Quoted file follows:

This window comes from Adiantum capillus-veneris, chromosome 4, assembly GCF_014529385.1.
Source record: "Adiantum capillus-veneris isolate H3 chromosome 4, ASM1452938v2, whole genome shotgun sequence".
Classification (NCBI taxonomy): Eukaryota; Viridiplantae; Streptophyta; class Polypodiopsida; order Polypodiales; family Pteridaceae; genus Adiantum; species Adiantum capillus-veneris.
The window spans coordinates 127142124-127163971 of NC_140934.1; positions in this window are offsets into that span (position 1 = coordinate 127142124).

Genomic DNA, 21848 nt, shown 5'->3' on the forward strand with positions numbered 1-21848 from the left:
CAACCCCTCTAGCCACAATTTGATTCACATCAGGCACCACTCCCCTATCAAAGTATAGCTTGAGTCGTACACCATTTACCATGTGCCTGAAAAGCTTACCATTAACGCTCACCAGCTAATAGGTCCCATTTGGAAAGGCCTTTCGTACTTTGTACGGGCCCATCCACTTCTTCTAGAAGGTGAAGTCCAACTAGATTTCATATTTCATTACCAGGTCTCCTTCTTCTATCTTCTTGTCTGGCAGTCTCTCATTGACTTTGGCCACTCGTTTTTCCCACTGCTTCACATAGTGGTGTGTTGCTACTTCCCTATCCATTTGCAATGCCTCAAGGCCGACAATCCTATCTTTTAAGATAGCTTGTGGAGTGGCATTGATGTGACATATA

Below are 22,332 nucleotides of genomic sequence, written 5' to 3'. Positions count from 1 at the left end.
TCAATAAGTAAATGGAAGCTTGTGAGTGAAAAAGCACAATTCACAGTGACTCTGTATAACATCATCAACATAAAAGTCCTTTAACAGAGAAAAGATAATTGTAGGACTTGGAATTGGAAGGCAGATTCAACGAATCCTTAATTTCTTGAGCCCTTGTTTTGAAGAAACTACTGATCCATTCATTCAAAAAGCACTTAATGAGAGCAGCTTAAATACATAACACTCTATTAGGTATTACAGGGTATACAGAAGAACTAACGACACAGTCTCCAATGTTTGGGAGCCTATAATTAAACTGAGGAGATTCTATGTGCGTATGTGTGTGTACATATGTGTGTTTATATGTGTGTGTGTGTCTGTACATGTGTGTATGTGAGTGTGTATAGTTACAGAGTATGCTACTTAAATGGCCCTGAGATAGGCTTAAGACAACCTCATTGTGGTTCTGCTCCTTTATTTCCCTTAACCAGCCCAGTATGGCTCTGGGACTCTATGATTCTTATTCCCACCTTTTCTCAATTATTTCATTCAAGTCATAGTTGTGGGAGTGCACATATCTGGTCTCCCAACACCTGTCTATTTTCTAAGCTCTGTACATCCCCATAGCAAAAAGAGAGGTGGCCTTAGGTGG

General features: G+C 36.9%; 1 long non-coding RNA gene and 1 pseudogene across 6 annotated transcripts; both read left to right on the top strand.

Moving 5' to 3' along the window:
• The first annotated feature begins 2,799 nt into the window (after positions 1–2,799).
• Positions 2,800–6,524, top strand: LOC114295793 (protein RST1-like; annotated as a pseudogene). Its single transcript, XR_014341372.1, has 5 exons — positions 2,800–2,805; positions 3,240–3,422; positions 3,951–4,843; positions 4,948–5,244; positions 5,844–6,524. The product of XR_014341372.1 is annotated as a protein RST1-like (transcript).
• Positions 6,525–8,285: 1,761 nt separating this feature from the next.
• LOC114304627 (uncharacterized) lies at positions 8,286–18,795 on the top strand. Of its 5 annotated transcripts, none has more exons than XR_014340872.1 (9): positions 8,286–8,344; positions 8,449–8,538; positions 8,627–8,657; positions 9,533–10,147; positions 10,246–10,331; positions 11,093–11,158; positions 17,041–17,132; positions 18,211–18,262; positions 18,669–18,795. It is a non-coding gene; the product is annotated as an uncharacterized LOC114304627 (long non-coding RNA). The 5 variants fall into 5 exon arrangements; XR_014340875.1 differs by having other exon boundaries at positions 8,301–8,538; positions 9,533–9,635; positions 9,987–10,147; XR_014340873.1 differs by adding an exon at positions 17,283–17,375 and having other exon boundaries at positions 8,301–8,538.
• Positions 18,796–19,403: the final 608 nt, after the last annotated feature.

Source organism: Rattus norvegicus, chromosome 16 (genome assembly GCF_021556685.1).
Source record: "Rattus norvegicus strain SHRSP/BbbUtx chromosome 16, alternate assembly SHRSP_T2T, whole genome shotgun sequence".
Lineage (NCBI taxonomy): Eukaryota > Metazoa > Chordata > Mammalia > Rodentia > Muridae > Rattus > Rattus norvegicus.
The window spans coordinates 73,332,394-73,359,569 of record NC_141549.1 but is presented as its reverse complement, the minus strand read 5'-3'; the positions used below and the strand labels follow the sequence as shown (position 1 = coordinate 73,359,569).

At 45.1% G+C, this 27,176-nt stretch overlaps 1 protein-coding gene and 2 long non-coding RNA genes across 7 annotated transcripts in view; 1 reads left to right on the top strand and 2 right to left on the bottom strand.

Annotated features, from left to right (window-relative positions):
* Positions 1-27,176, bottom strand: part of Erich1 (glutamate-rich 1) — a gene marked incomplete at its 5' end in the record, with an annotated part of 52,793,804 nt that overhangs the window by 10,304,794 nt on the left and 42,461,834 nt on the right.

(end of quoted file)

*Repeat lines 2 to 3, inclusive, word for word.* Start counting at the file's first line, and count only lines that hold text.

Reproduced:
Source record: "Adiantum capillus-veneris isolate H3 chromosome 4, ASM1452938v2, whole genome shotgun sequence".
Classification (NCBI taxonomy): Eukaryota; Viridiplantae; Streptophyta; class Polypodiopsida; order Polypodiales; family Pteridaceae; genus Adiantum; species Adiantum capillus-veneris.